1. Book:The (1921) Masonic Roll of Honour 1914-1918Pg.136
2. Memorial:The (1933) Scroll - Roll of Honour12C GQS

Awards & Titles:


Early Life :

Born in Sheerness, Kent to Charles and Hannah Stride, March 1852.

His marriage is recorded in the Nottinghamshire Guardian on the 7th December 1877 - "On the 24th ult., at the Parish Church of St. Pancras, in the county of Middlesex, Charles Thomas Stride, sergeant Sixth Dragoon Guards, to Marth, fift daughter of Mr. Richard Hickman, of Elston, Notts."

In 1911 he is recorded, according to the 1911 census, to be living at 43 East Borough, Wimborne, with wife and family. He is an Army Pensioner, but recorded as an Inspector of Pensions. He was with his wife, Martha (nee Hickman) and the two remaining sons, William George and Cyril Andrew. The married couple had been 33 years married, and between them had 11 children, one of which had died.

Family :

His marriage to Martha at the Parish Church of St. Pancras was solemnized on 24th November 1877. At the time he was recorded as being resident at the Parish of St. Giles, Colchester (Colchester Garrison).

Military :


Unit :Not Yet Known 
Attached : 
Action :Accident 

He joined the 6th Dragoon Guards and retired, aged 44, as a Squadron Sergeant Major on the 15th August 1896. His regimental number was 902. There is nothing, yet, to suggest that Charles rejoined - his date of death is so early in the war effort, that it almost seems unlikely that he would have answered any call to arms in the short period of August 1914 to his death, 2nd September 1914.

Detail :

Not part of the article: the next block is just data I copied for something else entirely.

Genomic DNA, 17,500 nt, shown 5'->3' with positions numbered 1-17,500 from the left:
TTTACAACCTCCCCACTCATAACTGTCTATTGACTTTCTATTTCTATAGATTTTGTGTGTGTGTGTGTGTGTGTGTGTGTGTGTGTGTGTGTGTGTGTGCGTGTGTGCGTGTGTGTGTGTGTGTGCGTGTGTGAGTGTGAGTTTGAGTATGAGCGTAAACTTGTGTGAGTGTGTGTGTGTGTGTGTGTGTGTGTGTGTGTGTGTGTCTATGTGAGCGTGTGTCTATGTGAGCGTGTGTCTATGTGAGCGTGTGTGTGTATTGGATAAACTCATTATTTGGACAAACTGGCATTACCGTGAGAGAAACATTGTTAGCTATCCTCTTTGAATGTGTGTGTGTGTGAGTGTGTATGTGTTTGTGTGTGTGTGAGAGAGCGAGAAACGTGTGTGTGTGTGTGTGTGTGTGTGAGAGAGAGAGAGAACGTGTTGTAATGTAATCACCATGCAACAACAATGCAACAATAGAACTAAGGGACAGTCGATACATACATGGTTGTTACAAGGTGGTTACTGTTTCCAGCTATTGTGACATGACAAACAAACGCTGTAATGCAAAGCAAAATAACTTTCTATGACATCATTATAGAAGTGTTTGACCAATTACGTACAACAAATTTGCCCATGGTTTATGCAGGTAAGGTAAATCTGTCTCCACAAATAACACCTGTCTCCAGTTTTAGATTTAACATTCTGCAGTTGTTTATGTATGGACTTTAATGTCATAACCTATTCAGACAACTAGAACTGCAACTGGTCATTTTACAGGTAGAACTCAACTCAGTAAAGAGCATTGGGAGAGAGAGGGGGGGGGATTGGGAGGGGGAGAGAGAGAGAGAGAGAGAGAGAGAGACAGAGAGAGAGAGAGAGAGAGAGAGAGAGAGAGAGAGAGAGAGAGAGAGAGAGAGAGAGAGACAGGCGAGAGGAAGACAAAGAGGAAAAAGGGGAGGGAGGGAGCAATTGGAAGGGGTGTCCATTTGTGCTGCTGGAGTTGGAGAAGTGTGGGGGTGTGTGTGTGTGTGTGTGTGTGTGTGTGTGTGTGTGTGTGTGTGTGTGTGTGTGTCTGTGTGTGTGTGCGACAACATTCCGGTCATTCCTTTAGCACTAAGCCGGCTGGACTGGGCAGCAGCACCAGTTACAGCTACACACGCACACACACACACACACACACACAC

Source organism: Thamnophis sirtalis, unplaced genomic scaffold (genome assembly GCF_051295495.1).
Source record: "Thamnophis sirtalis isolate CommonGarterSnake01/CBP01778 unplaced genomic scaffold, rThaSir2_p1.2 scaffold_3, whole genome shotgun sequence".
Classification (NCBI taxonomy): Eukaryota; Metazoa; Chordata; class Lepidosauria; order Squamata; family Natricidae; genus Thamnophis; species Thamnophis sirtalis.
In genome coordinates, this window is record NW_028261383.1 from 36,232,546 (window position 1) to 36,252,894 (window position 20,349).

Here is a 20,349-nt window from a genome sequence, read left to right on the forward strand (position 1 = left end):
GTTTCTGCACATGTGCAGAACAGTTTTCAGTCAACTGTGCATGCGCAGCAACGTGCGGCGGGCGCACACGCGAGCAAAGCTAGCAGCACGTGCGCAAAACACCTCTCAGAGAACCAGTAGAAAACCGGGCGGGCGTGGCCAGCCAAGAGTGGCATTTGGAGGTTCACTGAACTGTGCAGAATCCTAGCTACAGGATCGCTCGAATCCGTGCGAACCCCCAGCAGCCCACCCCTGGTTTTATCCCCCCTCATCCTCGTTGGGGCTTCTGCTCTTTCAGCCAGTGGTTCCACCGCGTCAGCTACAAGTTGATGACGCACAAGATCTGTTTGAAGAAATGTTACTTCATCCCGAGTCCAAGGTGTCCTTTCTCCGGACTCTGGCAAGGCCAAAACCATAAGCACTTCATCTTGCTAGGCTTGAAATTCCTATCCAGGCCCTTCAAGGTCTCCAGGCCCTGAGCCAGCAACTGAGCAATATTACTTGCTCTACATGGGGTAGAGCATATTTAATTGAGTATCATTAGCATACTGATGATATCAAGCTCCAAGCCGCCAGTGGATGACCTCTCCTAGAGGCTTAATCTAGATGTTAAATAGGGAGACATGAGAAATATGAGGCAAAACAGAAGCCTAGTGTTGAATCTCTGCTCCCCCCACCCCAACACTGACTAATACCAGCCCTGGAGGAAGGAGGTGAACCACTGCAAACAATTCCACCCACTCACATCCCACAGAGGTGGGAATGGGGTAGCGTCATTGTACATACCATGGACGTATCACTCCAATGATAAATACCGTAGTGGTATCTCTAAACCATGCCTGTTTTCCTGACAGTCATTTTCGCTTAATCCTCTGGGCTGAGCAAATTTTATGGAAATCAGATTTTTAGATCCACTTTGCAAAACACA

It would have been unlikely at age of 62 that Charles would see action in the opening days of the war in France, so another explanation is required. The Western Gazette of the 4th September 1914 provides the context: "RECRUITING TRAGEDY. - YEOMANRY SERGEANT-MAJOR KILLED. - FOUND DYING ON A ROAD NEAR WIMBORNE. Sergeant-Major Charles Thomas Stride, of Wimborne, was found lying unconscious, face downwards, in the main Wimborne to Cranborne-road, near Sunday's Barn, on the outskirts of the town, on Wednesday morning, and he died on admission to the hospital. Deceased bicycle, to which was attached an auto-wheel, was lying near by practically uninjured - the step was slightly bent- and it was surmised that Mr. Stride, who of late had been exceptionally busy in carrying out the duties of a recruiting officer, to which he was appointed shortly after the outbreak of the war - in fact, he was on a journey in connection with recruiting when he me his death- either was taken suddenly ill and fell from the machine, or he had a mishap with the bicycle. No-one appears to have sen the accident, but about 11.45 a.m. Mr H. Stevenson, head gardener to Sir Richard Glyn, and Mr. J. Willis, coachman to Captain C.S. Glyn, who happened to be passing, saw Mr. Stride lying in the road. Deceased must have fallen with great force, as the skull was badly fractured, and the face and left arm were very much bruised. Two ladies with a knowledge of first aid, were passing advised the removal of the deceased to the shade by the roadside, and the news of the painful discovery was immediately brought into Wimborne, and several doctors were summoned to the scene of the mishap. A cursory examination of the body was sufficient, however, to indicate the case was practically hopeless. Deceased was placed on a motor-car, and, in charge of P.C.'s Cornick and Durant, removed to the Cottage Hospital. He did not, however, regain consciousness and died about one o'clock. The tragic circumstances connected with the death occasioned a painful sensation in the town and neighbourhood, where Sergeant-Major Stride was well-known and held in high esteem, and sincere sympathy is extended to the widow, who is in indifferent health and family. A pathetic coincidence connected with the death was the fact that four of the deceased's sons were at the time on war service.